Jaguar’s interior designers have incorporated about a dozen special features into the cabin of the I-Pace. These include laser-etched detailing on the instrument panel surface that shows the GPS co-ordinates of the design studio in which the I-Pace Concept took shape, jaguar paw prints stitched into the seams of the seats and the outline of driving gloves etched into the pop-out tray on the passenger’s side of the dashboard.

The exterior colours of the I-Pace Concept mirror those of the I-Type, Jaguar’s single-seat electric racing car currently competing in Formula E. The manufacturer says lessons it has learned about battery performance at high speeds on the track are being fed back into the road car division.

Read more:

Opinion: Why the Jaguar I-Pace needs to drive like a Jag

Jaguar I-Pace: behind the design

Join the debate


15 November 2016
Not bad at all, very bold for a Jaguar although at first I thought it must be the new Volvo V40. Jaguar advantage over Tesla will be a much better dealer network. Glad to see an electric car with a half decent range (310 miles) but I suspect this will be less in everyday driving situations when you've got the air con on and lots of stop starts.

15 November 2016
Can't see SUV or Jaguar in this concept. Looks quite good though - just more like an oversized hatchback from Volvo or Kia.

15 November 2016
soldi wrote:

Can't see SUV or Jaguar in this concept. Looks quite good though - just more like an oversized hatchback from Volvo or Kia.

Not so much Volvo or Kia but I saw the Renault Megane (restyled, obviously, but still a Megane)
Nice to see the interior giving a nod to ex-stablemates Volvo with the 'floating' centre console

Take no notice... I'm only here for the biscuits

16 November 2016
esreveRnIefiL wrote:
soldi wrote:

Can't see SUV or Jaguar in this concept. Looks quite good though - just more like an oversized hatchback from Volvo or Kia.

Not so much Volvo or Kia but I saw the Renault Megane (restyled, obviously, but still a Megane)
Nice to see the interior giving a nod to ex-stablemates Volvo with the 'floating' centre console

At last . . . they have found a way to incorporate - discreetly - Jaguar’s signature wood veneer! :)
And, a nice variation of (once partner within PAG) Volvo’s “floating centre console” ;)

15 November 2016
This is the first production car under Ian Callum that I like since the DB7. A very modern, sleek design.

I'd take this over a Model X. Seems like it will be (much) cheaper than a Model X too. I really hope Jaguar follow through on this.

The competition doesn't sit still though and Tesla has 2 years to react.

Looking to replace my wife's BMW Series 3 330 Touring.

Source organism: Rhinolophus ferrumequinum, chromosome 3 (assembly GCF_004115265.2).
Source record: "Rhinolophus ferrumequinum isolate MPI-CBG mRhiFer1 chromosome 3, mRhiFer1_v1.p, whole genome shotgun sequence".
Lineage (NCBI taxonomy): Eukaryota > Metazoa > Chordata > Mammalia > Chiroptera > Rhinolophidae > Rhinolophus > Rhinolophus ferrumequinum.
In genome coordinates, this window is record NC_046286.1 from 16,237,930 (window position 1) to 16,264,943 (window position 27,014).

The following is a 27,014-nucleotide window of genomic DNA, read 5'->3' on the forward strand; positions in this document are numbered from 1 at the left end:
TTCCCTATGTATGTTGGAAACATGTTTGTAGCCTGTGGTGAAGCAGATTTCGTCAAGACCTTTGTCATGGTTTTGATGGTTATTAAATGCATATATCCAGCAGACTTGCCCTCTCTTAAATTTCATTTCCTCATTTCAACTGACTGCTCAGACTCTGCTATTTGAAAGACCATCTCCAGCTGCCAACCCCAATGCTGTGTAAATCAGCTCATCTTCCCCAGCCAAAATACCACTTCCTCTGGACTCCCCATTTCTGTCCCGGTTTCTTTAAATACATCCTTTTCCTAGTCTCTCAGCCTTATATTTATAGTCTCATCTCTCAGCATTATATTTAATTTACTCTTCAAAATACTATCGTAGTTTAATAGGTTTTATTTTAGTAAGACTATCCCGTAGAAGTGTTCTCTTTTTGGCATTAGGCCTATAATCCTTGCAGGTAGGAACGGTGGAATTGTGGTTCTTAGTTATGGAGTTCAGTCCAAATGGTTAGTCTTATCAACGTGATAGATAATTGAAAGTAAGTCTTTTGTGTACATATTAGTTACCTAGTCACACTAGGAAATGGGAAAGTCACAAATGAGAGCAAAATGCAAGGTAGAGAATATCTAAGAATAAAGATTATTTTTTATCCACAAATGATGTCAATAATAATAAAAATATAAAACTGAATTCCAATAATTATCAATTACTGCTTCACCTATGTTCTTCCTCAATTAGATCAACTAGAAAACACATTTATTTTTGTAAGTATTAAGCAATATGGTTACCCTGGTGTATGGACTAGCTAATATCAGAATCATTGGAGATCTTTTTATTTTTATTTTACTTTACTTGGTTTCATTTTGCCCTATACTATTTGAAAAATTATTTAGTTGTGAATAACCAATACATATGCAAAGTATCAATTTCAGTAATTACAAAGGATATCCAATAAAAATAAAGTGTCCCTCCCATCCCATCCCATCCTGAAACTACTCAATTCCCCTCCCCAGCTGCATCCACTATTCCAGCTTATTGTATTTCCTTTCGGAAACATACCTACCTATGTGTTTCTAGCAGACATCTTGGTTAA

This could well be my first Jaguar.

16 November 2016
We think Tesla will face some major issues as the big premium brands launch electric cars.
Do you really want a Tesla 200 miles from the nearest showroom?

Most of the technology in the Tesla is easily replicatable as little is patented. And the really big steps forward, such as self-driving, require a leap of faith that is unlikely to take hold until the others catch up.

While the iPhone looked a lot nicer than anything else around, I wouldn't say the same for Tesla. I also expect most will go hybrid before pure electric as it's a bit safer until you can guarantee a parking space with power everywhere you want to go.

AutoeBid ​ 02036375660

31 January 2018

Not sure how its better than a Tesla- wheres its charging network? etc

1 March 2017
Am I mistaken in understanding that Tesla very quickly took more than 500 THOUSAND deposits for the Model 3?

7 March 2017
Yawn... A nice EV, and you have to go on about Tesla. Come on... Prove they have 500k+ orders. The highest ever officially recognised was 373k, and no doubt some of those dropped off when they were converted to base Model S 60 cars. The Model S is a good car (I own one). However the Model X is a design flop. Far too compromised by the Ego wing doors. So I hope JLR can mop up from Tesla's mistakes. Some much needed competition in the luxurious end of the EV space is more than welcome. The only people that would disagree are the brain dead who have invested every last penny of their net worth into TSLA shares. Good luck to JLR is all I can say!

15 November 2016
This is an extremely elegant car - although the SUV tag seems more of a marketing gimmick for the US market, it is a beautiful, but modern mix of hatchback and coupe. More importantly for the company I think for the first time in a long time, it gives them a product that can be a core player in its segment or even define a segment, rather than being an alternative to more established rivals. Can't wait to see the electric XJ too!


Add your comment

Log in or register to post comments

Find an Autocar car review

Driven this week

  • Hyundai Nexo FCEV
    This is the new Hyundai Nexo FCEV
    First Drive
    20 February 2018
    The new Nexo SUV is a showcase for both hydrogen power and autonomous tech. Does that make it an appealing purchase?
  • Vauxhall Insignia GSi Sports Tourer
    This is the Vauxhall Insignia GSi Sports Tourer
    First Drive
    19 February 2018
    The Insignia GSi is Vauxhall's new performance flagship. Can this diesel estate version offer both pace and practicality?
  • Honda Civic Type R
    First Drive
    19 February 2018
    It’s a warm welcome to this steaming hot hatch. But is it too fiery for Britain’s roads?
  • Aston Martin DB11 Volante
    The DB11 Volante chassis' torsional rigidity is 22kN/deg, down from 34kN/deg on the coupe – but substantially more than the 14.7kN/deg of the DB9 Volante
    First Drive
    19 February 2018
    The DB11 Volante is the first convertible variant of Aston Martin's new model generation. How does it compare to the likes of the new Ferrari Portofino?
  • BMW 6 Series Gran Turismo front
    The new BMW 6 Series Gran Turismo
    First Drive
    16 February 2018
    The top-of-the-line 6 Series Gran Turismo has arrived in the UK, but does a more potent engine increase its unusual appeal?